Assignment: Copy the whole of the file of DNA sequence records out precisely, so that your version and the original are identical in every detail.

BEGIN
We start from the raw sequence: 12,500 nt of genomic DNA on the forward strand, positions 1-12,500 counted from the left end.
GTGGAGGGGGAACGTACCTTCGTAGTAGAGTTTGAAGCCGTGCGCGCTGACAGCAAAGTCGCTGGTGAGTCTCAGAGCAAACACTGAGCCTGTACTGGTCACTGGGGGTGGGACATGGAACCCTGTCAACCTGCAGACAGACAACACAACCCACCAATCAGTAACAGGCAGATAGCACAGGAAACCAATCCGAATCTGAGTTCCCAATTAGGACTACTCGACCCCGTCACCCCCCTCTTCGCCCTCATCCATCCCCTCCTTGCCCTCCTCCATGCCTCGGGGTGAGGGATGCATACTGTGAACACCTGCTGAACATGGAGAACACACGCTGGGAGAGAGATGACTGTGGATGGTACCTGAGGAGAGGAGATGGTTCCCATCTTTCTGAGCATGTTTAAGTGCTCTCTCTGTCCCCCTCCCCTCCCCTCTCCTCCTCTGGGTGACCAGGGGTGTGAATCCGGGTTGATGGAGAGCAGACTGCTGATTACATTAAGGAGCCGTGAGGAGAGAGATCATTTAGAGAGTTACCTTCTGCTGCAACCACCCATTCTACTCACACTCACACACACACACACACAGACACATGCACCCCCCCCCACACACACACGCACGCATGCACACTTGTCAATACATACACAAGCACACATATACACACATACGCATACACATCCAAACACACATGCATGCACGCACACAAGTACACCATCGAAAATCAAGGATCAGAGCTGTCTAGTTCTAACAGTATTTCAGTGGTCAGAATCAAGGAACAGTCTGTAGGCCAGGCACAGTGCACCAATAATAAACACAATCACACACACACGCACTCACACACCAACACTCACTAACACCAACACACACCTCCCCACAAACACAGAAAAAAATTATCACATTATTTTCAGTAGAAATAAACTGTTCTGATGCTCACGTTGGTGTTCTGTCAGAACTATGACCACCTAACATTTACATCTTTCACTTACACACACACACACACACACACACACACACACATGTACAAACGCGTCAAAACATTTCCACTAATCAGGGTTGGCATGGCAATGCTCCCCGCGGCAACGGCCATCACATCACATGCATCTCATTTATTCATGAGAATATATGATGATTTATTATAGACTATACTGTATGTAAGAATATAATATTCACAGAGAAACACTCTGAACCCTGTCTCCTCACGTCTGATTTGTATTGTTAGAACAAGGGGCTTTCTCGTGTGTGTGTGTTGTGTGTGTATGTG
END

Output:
We start from the raw sequence: 12,500 nt of genomic DNA on the forward strand, positions 1-12,500 counted from the left end.
GTGGAGGGGGAACGTACCTTCGTAGTAGAGTTTGAAGCCGTGCGCGCTGACAGCAAAGTCGCTGGTGAGTCTCAGAGCAAACACTGAGCCTGTACTGGTCACTGGGGGTGGGACATGGAACCCTGTCAACCTGCAGACAGACAACACAACCCACCAATCAGTAACAGGCAGATAGCACAGGAAACCAATCCGAATCTGAGTTCCCAATTAGGACTACTCGACCCCGTCACCCCCCTCTTCGCCCTCATCCATCCCCTCCTTGCCCTCCTCCATGCCTCGGGGTGAGGGATGCATACTGTGAACACCTGCTGAACATGGAGAACACACGCTGGGAGAGAGATGACTGTGGATGGTACCTGAGGAGAGGAGATGGTTCCCATCTTTCTGAGCATGTTTAAGTGCTCTCTCTGTCCCCCTCCCCTCCCCTCTCCTCCTCTGGGTGACCAGGGGTGTGAATCCGGGTTGATGGAGAGCAGACTGCTGATTACATTAAGGAGCCGTGAGGAGAGAGATCATTTAGAGAGTTACCTTCTGCTGCAACCACCCATTCTACTCACACTCACACACACACACACACAGACACATGCACCCCCCCCCACACACACACGCACGCATGCACACTTGTCAATACATACACAAGCACACATATACACACATACGCATACACATCCAAACACACATGCATGCACGCACACAAGTACACCATCGAAAATCAAGGATCAGAGCTGTCTAGTTCTAACAGTATTTCAGTGGTCAGAATCAAGGAACAGTCTGTAGGCCAGGCACAGTGCACCAATAATAAACACAATCACACACACACGCACTCACACACCAACACTCACTAACACCAACACACACCTCCCCACAAACACAGAAAAAAATTATCACATTATTTTCAGTAGAAATAAACTGTTCTGATGCTCACGTTGGTGTTCTGTCAGAACTATGACCACCTAACATTTACATCTTTCACTTACACACACACACACACACACACACACACACACATGTACAAACGCGTCAAAACATTTCCACTAATCAGGGTTGGCATGGCAATGCTCCCCGCGGCAACGGCCATCACATCACATGCATCTCATTTATTCATGAGAATATATGATGATTTATTATAGACTATACTGTATGTAAGAATATAATATTCACAGAGAAACACTCTGAACCCTGTCTCCTCACGTCTGATTTGTATTGTTAGAACAAGGGGCTTTCTCGTGTGTGTGTGTTGTGTGTGTATGTG